We wrap up our coverage of Schwab IMPACT 2015 from the floor of The Exchange, noting that this is an incremental year in technology updates from Schwab Advisor Services.
Following last year’s major announcement of Schwab Intelligent Portfolios, I left Schwab IMPACT 2015 with the impression that Schwab Advisor Services is busy delivering incremental updates and improvements to the company’s existing solutions.
Thank you to Itegria for sponsoring our coverage from Schwab IMPACT 2015.
We enjoyed the 360º video tour of the Schwab Center that we secured permission to film throughout The Exchange at Schwab IMPACT 2015, the massive exhibit hall of vendors and solution providers to the independent RIA community.
Take in all the activity and buzz contained in The Exchange as we walk through barely half of the exhibit hall, pausing to take in some of the technology providers that are partners in the Schwab Advisor Services ecosystem.
Can you find out who threw the toy rocket at me? And can you find the hidden Itegria logos? There are three of them scattered randomly in the video.
This video is best experienced on your mobile device in the YouTube app. You can move your device in any direction to navigate the 360º video.
In this exclusive 360º video, Brian Shenson, Vice President of Advisor Technology for Schwab Advisor Services, gives us a personal tour of the Schwab Center booth at the center of The Exchange.
This video is best experienced on your mobile device in the YouTube app. You can move your device in any direction to navigate the 360º video. It’s impressive, and something never seen before at a financial services conference!
Brian Shenson, Vice President of Advisor Technology for Schwab Advisor Services, met with me at Schwab IMPACT 2015 to update the company’s technology roadmap.
In this interview from the heart of “Schwab Center” in the nucleus of The Exchange exhibit hall, Shenson walks me through the status of Schwab Advisor Mobile Connect, Schwab Advisor Portfolio Connect, and Schwab OpenView MarketSquare™.
[Financial Engines, a leading independent investment advisor, today announced that it has signed a definitive agreement to acquire The Mutual Fund Store, LLC, a prominent nationally-branded independent Registered Investment Adviser, from Warburg Pincus and management for total consideration of approximately $560 million, including cash and stock.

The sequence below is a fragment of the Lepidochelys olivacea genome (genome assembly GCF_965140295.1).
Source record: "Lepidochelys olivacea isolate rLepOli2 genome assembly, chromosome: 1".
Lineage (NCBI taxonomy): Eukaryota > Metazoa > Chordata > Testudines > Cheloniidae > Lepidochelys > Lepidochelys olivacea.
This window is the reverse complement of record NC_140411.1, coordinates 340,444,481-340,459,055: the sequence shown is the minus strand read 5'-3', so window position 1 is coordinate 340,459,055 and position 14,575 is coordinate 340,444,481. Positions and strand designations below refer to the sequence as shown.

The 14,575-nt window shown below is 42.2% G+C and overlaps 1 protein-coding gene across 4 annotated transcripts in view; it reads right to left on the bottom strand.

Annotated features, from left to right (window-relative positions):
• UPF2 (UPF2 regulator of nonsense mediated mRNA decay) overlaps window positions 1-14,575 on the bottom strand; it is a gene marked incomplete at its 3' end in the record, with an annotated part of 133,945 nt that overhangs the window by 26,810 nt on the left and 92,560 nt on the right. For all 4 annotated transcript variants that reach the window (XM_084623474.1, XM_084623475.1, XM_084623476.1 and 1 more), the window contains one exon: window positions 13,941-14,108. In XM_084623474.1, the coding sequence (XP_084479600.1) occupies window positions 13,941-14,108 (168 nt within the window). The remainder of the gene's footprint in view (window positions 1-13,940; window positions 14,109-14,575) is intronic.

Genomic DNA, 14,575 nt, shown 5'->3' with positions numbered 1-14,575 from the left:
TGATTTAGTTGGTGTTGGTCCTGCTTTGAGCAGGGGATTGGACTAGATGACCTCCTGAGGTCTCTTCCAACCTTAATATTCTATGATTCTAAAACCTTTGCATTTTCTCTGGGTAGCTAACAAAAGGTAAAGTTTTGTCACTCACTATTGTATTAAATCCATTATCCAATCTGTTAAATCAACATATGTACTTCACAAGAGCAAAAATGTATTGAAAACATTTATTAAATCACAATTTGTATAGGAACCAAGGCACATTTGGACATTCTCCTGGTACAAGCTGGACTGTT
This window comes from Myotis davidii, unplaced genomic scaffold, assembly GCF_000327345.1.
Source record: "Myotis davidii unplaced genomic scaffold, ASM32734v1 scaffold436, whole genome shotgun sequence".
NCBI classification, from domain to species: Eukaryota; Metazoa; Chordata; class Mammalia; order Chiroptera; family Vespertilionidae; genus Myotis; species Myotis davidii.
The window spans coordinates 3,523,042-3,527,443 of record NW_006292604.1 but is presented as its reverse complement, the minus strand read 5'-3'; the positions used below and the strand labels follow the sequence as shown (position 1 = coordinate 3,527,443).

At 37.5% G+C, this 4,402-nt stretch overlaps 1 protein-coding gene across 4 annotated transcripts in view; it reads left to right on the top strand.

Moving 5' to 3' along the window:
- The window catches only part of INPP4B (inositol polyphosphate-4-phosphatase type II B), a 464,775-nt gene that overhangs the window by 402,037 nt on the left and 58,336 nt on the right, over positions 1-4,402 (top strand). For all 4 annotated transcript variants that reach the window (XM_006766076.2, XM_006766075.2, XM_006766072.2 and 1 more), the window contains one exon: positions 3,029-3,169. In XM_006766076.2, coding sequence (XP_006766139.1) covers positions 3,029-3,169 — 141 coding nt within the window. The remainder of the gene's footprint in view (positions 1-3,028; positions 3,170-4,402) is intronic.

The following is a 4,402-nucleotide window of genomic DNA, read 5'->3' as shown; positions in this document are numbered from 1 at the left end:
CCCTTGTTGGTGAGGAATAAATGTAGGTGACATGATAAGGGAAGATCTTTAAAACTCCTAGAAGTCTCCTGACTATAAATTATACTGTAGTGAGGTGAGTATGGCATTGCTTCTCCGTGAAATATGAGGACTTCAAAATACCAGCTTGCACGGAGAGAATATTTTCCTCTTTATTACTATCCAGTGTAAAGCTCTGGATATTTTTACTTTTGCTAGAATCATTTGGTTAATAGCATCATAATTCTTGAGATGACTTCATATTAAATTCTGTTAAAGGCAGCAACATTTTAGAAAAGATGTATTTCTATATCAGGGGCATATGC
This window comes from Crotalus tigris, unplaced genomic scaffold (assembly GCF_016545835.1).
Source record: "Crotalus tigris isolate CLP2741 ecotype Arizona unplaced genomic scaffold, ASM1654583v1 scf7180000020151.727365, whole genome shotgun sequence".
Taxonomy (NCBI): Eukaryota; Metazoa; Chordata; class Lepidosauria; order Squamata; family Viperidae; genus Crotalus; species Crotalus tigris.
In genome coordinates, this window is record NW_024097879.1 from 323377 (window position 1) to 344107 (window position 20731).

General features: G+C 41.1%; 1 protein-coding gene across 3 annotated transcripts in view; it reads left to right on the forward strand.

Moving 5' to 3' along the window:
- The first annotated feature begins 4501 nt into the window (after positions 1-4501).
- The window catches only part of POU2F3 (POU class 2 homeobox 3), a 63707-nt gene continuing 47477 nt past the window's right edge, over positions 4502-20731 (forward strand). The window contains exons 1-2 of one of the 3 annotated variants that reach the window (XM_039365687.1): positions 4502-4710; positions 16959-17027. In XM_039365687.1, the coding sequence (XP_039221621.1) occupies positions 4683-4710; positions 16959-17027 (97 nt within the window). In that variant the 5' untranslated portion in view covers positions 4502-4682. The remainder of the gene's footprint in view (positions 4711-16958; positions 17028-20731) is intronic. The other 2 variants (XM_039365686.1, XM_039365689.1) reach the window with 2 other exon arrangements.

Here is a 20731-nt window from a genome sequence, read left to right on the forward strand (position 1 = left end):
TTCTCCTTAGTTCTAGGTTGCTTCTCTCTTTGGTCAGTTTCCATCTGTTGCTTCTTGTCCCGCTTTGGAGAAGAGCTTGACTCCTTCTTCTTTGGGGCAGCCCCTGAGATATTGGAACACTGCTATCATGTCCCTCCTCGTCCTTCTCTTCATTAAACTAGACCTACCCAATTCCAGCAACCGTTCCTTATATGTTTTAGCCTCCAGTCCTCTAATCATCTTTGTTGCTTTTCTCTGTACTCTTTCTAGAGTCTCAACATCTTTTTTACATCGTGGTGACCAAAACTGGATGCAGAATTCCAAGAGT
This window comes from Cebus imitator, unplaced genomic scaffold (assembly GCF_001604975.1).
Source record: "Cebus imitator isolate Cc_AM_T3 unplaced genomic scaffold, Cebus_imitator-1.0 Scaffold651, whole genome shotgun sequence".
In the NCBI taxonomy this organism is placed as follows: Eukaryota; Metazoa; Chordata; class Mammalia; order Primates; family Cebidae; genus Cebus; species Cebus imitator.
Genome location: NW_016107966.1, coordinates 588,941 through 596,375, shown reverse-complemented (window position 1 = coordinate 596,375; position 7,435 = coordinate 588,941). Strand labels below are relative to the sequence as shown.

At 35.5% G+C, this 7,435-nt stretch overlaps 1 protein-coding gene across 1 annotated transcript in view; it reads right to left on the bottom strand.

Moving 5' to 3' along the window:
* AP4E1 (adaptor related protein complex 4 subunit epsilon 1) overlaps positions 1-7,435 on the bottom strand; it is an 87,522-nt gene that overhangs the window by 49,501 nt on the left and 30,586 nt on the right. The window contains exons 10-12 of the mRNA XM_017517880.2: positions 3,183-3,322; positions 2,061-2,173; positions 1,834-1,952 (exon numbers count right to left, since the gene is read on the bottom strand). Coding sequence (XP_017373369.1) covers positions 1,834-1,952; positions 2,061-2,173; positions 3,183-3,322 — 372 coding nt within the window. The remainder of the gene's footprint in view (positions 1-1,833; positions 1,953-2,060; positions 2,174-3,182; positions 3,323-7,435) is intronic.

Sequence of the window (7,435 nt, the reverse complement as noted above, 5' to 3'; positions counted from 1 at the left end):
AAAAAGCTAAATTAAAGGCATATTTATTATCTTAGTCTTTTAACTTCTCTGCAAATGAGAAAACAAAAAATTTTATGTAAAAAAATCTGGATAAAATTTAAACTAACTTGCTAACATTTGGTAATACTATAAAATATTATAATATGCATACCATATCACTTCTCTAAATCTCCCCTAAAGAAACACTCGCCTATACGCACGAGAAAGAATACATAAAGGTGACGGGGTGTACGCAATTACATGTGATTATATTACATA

First up this week is late-breaking news that Financial Engines, one of the original automated asset allocation tools for 401(k) accounts, announced it acquired the Mutual Fund Store, a $9.8 billion dollar RIA based in Kansas City.
Financial Engines is paying roughly $560 million in cash and stock, and will gain 345 employees spread across 125 retail locations that advise over 39,000 households. This deal adds a salvo of human advisers to Financial Engines’ online tools which, for now, are centered around retirement assets.
So, if you don’t have the technology that supports your own digital advice delivery to clients, you are falling behind. However, you are in a position to add value because you advise your clients on their total financial picture, not just their retirement accounts, so use this as your advantage while it lasts.] Financial Engines, a leading independent investment advisor, today announced that it has signed a definitive agreement to acquire The Mutual Fund Store, LLC, a prominent nationally-branded independent Registered Investment Adviser, from Warburg Pincus and management for total consideration of approximately $560 million, including cash and stock.
[Now I want to transition to a quick recap of the T3 Enterprise conference held in Weston Florida earlier this week, where fintech veteran Joel Bruckenstein assembled 45 of the industry’s top technology providers to demonstrate their solutions for the broker-dealer and enterprise RIA marketplace.
Some of the significant news includes Riskalyze CEO Aaron Klein, who introduced the Real-Time Wealth Management Enterprise™ ecosystem, which combines Riskalyze, Autopilot Enterprise, and Compliance Cloud all into one solution and updates from eMoney’s Drew DiMarino who confirmed the company will be unbundling the eMoney dashboard and financial planning components.] MoneyGuidePro’s Bob Curtis flipped the bird at potential VC cash-bearers as Fidelity-owned eMoney vowed it was still a scrapper
[Next up is news from ShareFile, as the online collaboration provider announced an integration with Smarsh, widely known for their email and social media archiving platform. Under the new integration, Smarsh can now automatically archive documents exchanged via ShareFile without any manual intervention or paying for a separate solution that handles those online documents.
So, why is this important? Because when you send a document to clients, regulators want to make sure you have an archive of that document that you can’t modify after the fact, something ShareFile calls “immutable retention.”
If you don’t somehow archive documents you send to clients, you could be getting into some pretty hot water if you changed, say, a fee schedule document, after delivering a prior version to your client. That’s why the immutable retention is so important.] Need a more robust and complete way to archive? ShareFile has a new integration with The Archiving Platform™ from Smarsh, the popular comprehensive archive platform, to create the only solution that meets the regulatory requirements for both online file sync and share and immutable retention.
[And finally, wrapping up this week is news from Quovo, as the account aggregation provider, strike that, data science company announced it has partnered with Blueleaf, a financial relationship management platform.